Monday, 28 April 2008

They're watching me

"Are you sure you want to keep the allotment? Because I've been told plots ten and eleven haven't had much done to them."

I flinch. This is a nasty surprise: my first skirmish with the allotment police. I muster a reply.

"Yes we do. We've been working the plot gradually. Last year we had five beds up and running. This year we'll have seven."

The clerk looks unimpressed. I decide new evidence is needed.

"My wife's eight months pregnant, so progress has slowed recently."

No reaction. I panic, and forget the primary hindrance to my plans - all the bloody rain. Perhaps this is the end of my allotment adventure, thrown out of the community in disgrace.

I wonder who blew the whistle. Was it the retired couple across the way? Or perhaps my shabby neighbour made a tactical nomination? Unfortunately my plot is adjacent to the car park, a location which invites judgement.

Finally, the clerk breaks her impassive demeanour.

"That's ok. Some people get a bit funny about these things, that's all."

Phew, a reprieve. I hastily pay the renewal fee and exit, before an appeal can commence.

My allotment

My finest bed

So ended my first year in the secret world of allotments. It's been an amazing journey (as they say on X Factor). Here's some memorable moments:

A sequel beckons. Will part-deux be bigger box office? It's certainly got a bigger cast.

Wednesday, 16 April 2008

Beyond compost: 4 other ways to save money at the allotment

I don't know about you, but money's getting tight around here. So I've been thinking, how can I save money at the allotment? Let's qualify that. I'm looking to spend no more than £5 per month on allotment-related stuff.

Luckily, I'm not the first person to ask this sort of question. I've done a bit of research, and I've found some actions that should keep me under my limit. Maybe they'll help you if you're looking to trim your gardening budget.

1. Cook a pot of nettle soup

Why buy fertilizer when you can make your own from stinging nettles? Yep, those stinging nettles. The ones you used to fall in as a kid. They're redeemed. Here's how:

  1. Fill a bucket half full of nettles
  2. Top it up with water
  3. Leave your the nettle soup to mature
  4. When it starts to smell (believe me, you'll know) drain off the liquid into a watering can
  5. Water your vegetables when you would have added liquid fertilizer

Each batch should take a few weeks. Soup-er.

2. Deploy eggshell defences

Slug pellets aren't cheap. Last I heard they weren't very organic either. So why not try egg shells instead?

Rinse them out, crush them and store them in an old margerine tub. Once you've got enough, sprinkle yourself a perimeter around your courgettes. Apparently the slugs head home with new insecurities. Plus, the minerals in the egg shells improve your soil. I'd like to see a slug pellet that does that.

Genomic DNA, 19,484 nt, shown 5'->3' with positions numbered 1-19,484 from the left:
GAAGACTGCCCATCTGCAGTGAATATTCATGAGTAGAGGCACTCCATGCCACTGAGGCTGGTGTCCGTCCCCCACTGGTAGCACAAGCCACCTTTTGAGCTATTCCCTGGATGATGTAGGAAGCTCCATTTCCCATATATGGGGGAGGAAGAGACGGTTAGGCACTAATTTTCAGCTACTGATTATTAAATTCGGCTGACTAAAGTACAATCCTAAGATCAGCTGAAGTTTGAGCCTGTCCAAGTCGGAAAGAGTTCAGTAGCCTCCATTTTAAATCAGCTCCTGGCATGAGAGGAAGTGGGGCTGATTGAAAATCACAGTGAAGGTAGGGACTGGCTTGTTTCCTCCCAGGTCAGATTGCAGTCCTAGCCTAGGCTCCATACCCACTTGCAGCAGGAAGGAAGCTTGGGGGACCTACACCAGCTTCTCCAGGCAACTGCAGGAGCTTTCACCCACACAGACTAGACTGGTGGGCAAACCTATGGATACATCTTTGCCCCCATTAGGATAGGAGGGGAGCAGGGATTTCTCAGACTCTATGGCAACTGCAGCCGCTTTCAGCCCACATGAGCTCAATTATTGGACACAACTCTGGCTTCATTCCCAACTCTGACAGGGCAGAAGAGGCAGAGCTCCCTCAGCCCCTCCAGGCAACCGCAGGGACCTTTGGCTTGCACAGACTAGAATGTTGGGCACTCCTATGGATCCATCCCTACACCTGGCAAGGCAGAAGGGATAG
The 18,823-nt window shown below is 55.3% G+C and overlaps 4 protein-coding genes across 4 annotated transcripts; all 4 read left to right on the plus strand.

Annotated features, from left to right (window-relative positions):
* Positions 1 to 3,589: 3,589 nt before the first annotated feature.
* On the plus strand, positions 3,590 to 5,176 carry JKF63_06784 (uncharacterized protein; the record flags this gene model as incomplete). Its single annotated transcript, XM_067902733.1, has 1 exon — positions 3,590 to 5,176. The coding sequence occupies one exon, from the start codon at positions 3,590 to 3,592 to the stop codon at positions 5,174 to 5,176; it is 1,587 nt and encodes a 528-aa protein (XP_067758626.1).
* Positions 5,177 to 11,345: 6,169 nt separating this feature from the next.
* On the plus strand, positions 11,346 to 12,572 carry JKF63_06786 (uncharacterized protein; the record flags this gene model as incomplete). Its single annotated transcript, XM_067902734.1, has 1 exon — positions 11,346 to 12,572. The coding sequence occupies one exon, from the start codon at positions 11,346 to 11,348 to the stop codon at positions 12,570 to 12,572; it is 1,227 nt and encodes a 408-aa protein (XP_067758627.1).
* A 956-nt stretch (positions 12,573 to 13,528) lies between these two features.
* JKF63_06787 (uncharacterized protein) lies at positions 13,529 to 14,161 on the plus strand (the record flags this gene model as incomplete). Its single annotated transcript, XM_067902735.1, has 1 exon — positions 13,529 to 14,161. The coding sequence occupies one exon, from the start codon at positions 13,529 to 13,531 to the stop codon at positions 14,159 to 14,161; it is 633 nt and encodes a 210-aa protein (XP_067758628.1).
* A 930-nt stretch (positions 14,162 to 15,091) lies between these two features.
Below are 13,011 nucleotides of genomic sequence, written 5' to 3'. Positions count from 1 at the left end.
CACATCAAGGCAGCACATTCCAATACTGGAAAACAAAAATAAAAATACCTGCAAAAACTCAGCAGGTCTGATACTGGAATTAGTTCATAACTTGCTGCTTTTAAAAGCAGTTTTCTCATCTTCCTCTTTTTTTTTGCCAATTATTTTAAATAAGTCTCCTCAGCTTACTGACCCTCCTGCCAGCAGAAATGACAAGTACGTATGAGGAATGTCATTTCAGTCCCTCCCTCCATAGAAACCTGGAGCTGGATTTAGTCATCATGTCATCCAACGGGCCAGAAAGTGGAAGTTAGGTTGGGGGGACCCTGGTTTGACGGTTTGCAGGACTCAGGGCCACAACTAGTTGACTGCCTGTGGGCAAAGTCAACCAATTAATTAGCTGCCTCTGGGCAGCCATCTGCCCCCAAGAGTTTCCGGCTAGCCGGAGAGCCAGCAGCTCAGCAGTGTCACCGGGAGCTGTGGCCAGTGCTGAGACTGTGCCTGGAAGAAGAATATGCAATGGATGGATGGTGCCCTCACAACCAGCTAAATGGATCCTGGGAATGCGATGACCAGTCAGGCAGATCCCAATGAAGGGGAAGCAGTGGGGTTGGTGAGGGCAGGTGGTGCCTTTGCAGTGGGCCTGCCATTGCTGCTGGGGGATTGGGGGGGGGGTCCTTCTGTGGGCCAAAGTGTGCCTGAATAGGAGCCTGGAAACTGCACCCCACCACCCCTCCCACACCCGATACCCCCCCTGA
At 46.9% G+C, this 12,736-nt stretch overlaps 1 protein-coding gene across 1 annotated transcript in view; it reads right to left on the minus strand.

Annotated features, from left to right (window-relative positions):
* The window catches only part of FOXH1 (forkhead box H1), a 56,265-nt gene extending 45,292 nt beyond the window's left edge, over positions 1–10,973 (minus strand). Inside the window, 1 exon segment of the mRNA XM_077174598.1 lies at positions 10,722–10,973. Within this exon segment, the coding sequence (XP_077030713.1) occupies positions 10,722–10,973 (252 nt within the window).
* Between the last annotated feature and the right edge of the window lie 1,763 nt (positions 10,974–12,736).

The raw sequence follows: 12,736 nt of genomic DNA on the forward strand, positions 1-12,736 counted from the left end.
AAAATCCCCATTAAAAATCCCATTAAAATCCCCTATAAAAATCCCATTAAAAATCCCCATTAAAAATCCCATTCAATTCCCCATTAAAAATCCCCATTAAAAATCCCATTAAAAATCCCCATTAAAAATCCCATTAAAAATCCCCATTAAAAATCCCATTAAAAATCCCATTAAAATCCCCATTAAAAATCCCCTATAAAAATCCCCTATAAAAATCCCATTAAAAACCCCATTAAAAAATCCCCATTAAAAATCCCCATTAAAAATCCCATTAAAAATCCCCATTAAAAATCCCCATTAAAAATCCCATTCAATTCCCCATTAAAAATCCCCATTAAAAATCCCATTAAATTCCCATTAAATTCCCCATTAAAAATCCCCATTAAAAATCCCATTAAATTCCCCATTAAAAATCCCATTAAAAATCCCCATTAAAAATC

3. Cover your embarassment with cardboard

You know that corner? The one that you haven't managed to put to good use? If you're not careful, it'll be invaded by weeds. You want to mulch. Trust me. But why spend money on some evil-looking black plastic, when you can mulch for free? Here's how:

  1. Acquire a corrugated cardboard box (the bigger, the better)
  2. Peel off any sellotape and any labels you can
  3. Remove any staples
  4. Break the box down and lay it on the offending patch of land
  5. Be sure to overlap the sheets of cardboard so that weeds can't squeeze through the gap
  6. Weigh down the cardboard with stones/bricks/small children

Mulching with cardboardCardboard won't wreck your organic soil, and will rot down eventually. I learnt this money-saving tip from Jane Perrone's excellent book.

4. Pot-up in The Sun

Apparently, plant pots are the new plastic bags. They cost money as well. Not very much, but money nevertheless. But guess what? You can make your own, out of newspaper. Here's one I prepared earlier.

  1. Grab a straight-sided glass and a couple of sheets of newspaper
  2. Lay the newspaper sheets flat, on top of each other
  3. Fold the newspaper over so it forms a long strip, which is 4-5cm wider than the height of the glass (trim the newspaper if necessary)
  4. Roll the glass up in the newspaper, leaving about 1cm of newspaper poking over the top
  5. Fold the top of the strip over the rim of the glass
  6. Wiggle the glass downwards, out from within the ring of paper
  7. Now hold the glass above the ring of paper and push in into the centre, until the top is level with the folded rim
  8. Fold the bottom of the paper ring onto the bottom of the glass to form the base of the pot
  9. Pull the glass upwards, out of the paper ring
  10. Fill the pot with compost, and you're away

If you had problems following that, try watching this instead:

There you go: a quartet of ideas to reduce your expenditure and recycle things you'd otherwise throw away. And not a mention of greens or browns. Any other ideas for saving money at the allotment?

Wednesday, 2 April 2008

On the grid

The sky is blue, the temperature a balmly 18 degrees, as you join us on the kitchen window sill. We're here to watch the first race of what promises to be a captivating second season.

Ten contenders are on the grid, each hoping for a strong start. The hum of idling engines fills the air. The tension is palpable. At this level, under this pressure, there are certain to be mistakes.

Who will reach the first corner in the lead? Who will be forced into retirement before the lap is out? We'll be here watching the contest with you, bringing you the news as it happens. Don't go away.